MANSFIELD -- As the spread of COVID-19 continues to have a massive impact on our daily lives, mental health experts have voiced concern about rising levels of stress.
With this in mind, the Richland County Mental Health and Recovery Services Board has introduced a new helpline for children and families. The Children and Family Assistance Line is free to all Richland County residents and can be reached at 567-333-8455.
The line is funded by the county mental health board and staffed by eight counselors and case managers from Family Life Counseling and Psychiatric Services. It’s open every day from 8 am to 11 pm.
“We are seeing a need for the behavioral health system to be available to the community as we encounter many new situations,” said Joe Trolian, executive director of Richland County Mental Health and Recovery Services Board.
“We have parents that suddenly find themselves homeschooling, adolescents that are away from their peers, sports and other activities, adults that are hoping they will be able to return to work soon, people that are isolated from their families and their support systems.”
Counselors can help parents with age-appropriate strategies for handling child behavioral issues as well as strategies for coping and self-care. They can also act simply as a listening ear when someone needs to talk.
Amanda Soliven, director of the helpline, stated the helpline is meant to be a place for parents, adolescents and children to discuss their problems, fears and anxieties in a confidential setting.
“They can expect staff to listen with compassion and without judgement, offer support and kindness, to help those who call identify coping skills, connect to resources and to provide ongoing support as needed,” she said.
Soliven described the assistance available through the helpline as similar to a counseling session, but somewhat easier to access.
“In many ways, the interventions offered on the assistance line would be what our counselors and case managers would do in session,” said Soliven. “The assistance line, though, offers quick access to qualified professionals who can help on the spot, instead of having to go through all the paperwork and wait for an appointment to talk to someone who can help.”
“While a therapy session has the advantage of forming a deeper relationship and working on underlying issues, this line's advantage supplies quick access to professional help without cost or wait times,” she added.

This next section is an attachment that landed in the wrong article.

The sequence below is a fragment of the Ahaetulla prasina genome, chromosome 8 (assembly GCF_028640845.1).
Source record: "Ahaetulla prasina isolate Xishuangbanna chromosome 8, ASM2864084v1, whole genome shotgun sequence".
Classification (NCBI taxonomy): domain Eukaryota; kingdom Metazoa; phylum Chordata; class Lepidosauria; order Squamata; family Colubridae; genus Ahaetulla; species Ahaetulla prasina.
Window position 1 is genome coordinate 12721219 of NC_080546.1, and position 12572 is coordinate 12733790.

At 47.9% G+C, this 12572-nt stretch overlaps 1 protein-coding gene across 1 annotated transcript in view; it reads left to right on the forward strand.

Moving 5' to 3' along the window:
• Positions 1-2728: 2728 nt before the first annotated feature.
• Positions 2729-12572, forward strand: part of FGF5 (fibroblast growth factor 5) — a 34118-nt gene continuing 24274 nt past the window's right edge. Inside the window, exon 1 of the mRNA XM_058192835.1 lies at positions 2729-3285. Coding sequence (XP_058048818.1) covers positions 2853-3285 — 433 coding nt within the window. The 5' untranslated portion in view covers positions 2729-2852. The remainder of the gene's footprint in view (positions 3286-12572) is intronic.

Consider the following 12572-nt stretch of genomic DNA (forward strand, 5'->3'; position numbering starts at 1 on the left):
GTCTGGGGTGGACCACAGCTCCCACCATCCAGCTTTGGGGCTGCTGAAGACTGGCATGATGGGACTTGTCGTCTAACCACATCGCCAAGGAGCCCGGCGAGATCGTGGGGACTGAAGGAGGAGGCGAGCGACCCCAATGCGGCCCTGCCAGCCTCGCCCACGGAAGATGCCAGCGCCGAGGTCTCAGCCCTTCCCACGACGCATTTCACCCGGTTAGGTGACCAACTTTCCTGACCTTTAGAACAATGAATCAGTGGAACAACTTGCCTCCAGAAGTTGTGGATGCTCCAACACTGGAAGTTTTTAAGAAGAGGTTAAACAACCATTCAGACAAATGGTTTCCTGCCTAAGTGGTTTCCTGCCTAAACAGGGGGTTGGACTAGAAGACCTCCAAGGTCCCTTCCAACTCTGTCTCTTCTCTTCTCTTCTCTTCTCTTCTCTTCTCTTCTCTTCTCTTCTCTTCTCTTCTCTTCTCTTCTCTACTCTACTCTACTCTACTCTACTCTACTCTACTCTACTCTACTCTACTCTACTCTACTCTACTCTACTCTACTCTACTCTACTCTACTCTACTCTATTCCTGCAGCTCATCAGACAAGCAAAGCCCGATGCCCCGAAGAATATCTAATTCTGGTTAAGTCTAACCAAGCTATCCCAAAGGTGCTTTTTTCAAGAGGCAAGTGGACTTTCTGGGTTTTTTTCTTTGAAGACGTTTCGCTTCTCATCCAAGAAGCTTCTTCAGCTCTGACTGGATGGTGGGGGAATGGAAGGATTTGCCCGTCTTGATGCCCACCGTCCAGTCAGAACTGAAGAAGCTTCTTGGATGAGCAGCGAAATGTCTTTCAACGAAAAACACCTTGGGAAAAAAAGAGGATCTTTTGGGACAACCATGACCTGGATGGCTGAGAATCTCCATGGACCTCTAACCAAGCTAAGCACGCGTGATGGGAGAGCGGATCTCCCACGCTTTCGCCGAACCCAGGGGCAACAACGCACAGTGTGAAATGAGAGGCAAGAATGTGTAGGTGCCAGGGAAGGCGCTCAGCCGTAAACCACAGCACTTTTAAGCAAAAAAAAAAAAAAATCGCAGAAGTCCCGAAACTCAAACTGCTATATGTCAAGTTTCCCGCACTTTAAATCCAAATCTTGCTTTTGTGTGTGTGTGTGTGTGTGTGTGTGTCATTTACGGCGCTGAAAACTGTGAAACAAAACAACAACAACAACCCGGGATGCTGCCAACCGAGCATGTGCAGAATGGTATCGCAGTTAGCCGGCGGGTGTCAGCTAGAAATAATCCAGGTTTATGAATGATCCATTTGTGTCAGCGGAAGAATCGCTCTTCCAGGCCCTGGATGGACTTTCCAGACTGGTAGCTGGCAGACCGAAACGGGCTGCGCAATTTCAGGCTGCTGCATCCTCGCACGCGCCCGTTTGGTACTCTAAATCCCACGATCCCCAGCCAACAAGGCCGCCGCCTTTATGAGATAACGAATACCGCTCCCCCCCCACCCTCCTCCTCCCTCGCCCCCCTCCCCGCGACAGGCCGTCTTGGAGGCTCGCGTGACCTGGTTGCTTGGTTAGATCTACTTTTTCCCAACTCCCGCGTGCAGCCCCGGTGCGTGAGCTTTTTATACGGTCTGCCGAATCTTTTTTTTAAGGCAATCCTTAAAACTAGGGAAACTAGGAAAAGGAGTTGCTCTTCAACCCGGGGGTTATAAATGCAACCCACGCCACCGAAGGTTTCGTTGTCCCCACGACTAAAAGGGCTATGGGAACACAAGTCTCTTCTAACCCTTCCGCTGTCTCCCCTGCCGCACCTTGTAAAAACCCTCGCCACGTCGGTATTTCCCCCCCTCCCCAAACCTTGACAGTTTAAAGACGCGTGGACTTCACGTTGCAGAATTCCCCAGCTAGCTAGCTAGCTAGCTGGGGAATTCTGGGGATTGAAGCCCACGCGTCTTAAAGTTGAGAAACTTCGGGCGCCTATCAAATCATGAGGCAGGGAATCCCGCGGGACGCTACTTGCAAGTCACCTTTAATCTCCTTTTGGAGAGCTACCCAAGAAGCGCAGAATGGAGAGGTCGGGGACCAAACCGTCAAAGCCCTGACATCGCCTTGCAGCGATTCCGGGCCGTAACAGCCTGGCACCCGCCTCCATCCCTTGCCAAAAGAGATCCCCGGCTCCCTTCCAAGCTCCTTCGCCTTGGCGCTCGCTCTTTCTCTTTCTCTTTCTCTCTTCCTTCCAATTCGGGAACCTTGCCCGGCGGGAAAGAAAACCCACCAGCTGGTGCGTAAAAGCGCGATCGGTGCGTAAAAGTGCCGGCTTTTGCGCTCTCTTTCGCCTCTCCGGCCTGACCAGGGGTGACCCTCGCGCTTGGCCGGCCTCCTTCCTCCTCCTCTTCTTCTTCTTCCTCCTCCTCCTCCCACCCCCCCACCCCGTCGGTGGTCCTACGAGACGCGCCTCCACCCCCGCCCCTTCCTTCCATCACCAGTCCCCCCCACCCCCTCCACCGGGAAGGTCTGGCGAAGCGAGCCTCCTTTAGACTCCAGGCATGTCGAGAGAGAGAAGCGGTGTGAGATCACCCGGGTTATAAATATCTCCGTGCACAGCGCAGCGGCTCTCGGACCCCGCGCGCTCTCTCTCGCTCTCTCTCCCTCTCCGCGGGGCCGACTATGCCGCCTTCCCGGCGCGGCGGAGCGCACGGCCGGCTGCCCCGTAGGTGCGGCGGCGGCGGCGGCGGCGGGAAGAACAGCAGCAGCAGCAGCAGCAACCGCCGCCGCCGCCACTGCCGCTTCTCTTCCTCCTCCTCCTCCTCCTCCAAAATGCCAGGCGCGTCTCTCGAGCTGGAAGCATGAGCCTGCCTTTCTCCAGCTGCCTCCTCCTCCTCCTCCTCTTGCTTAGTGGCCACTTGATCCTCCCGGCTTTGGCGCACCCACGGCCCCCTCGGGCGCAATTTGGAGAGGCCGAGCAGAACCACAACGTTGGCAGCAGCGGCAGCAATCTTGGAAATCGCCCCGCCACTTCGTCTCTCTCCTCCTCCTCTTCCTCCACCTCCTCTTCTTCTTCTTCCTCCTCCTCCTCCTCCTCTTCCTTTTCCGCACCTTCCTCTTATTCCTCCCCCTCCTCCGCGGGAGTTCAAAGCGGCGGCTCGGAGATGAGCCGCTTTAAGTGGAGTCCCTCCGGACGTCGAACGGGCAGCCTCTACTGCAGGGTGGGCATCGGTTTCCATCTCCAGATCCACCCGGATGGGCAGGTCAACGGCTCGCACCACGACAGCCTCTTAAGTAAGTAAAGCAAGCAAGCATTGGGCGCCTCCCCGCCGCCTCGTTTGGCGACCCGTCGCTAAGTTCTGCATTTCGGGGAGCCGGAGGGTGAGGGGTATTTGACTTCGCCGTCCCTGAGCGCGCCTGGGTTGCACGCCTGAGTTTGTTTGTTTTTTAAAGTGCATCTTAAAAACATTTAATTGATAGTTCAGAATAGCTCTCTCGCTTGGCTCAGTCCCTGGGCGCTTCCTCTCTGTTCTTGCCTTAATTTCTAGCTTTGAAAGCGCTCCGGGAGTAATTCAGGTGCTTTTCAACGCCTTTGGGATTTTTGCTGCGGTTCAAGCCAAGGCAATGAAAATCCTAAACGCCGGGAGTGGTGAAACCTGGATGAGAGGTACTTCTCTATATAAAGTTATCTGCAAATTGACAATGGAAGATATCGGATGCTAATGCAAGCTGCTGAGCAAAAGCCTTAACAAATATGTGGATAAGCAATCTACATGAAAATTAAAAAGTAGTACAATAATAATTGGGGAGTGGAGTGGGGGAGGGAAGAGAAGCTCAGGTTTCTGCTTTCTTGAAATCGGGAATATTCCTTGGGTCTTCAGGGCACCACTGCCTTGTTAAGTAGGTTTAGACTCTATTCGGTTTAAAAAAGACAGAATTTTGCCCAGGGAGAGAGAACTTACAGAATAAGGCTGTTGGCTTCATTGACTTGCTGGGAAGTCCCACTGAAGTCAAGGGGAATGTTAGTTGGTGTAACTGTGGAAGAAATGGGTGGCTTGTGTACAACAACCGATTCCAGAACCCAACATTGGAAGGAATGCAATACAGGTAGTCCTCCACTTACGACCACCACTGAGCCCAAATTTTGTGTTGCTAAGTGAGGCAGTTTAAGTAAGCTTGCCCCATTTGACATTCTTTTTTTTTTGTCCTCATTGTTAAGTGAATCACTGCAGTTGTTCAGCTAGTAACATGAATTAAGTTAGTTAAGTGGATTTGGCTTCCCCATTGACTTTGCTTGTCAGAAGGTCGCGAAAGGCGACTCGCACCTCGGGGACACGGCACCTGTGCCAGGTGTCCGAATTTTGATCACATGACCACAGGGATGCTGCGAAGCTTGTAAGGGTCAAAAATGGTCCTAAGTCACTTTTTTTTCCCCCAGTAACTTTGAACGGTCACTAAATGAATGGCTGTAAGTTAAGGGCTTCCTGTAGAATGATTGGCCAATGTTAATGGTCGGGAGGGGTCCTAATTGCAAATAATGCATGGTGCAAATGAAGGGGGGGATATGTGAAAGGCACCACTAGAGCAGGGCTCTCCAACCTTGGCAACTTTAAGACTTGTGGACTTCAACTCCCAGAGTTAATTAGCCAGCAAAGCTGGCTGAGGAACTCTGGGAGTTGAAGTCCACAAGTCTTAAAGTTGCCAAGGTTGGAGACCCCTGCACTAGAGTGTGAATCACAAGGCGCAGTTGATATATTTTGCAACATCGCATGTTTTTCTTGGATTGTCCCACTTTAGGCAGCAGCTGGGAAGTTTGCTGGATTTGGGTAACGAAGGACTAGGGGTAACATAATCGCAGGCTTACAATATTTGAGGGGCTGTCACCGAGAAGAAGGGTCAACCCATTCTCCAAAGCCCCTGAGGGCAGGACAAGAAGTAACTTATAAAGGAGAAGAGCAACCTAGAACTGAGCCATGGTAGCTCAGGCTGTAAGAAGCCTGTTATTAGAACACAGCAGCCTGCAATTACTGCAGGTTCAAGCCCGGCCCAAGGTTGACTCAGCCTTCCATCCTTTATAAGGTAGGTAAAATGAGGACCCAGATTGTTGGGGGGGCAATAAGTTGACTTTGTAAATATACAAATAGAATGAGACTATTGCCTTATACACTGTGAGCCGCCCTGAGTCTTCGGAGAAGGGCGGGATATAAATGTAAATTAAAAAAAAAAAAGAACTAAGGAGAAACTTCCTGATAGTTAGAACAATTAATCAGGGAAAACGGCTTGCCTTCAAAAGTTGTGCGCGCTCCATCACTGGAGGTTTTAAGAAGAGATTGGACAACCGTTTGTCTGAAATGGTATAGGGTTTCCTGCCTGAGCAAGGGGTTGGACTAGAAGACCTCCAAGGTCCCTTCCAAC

The line went live on April 14. Trolian said that depending on how much it is used, it may continue to run even after the COVID-19 outbreak subsides.
Soliven said the response has been positive so far.
“Those who have called state they plan to call back again,” she said. “We are looking forward to serving many more as word spreads."
Other mental health helplines are also still operating. They include the Crisis Help Line at 419-522-4357 (HELP), the Warm Line at 419-522-5300, the Veterans Crisis Line at 800-273-8255 and the Crisis Text Line (text “4HOPE” to 741741).
“We want to make sure the community knows that the behavioral health system is open, functioning and here to help all residents,” Trolian said.
While the healthcare field will experience a “surge” of clients when COVID-19 cases peak, mental healthcare workers are preparing for a post-peak surge. Trolian expects that many who are in “crisis mode” now will turn to mental health counseling later, when they have time and space to process all that’s happened over the past few weeks.
“What we find is that once people move out of a crisis mentality is when they come seeking our services,” said Trolian.
Soliven is optimistic that the COVID-specific helpline model could be replicated in other communities.
“Take a look at your community, identify a need and see how that matches up with your agency's strengths,” she advised. “Once you have found a real need to meet you won't have any trouble getting others on board to help make it a reality!”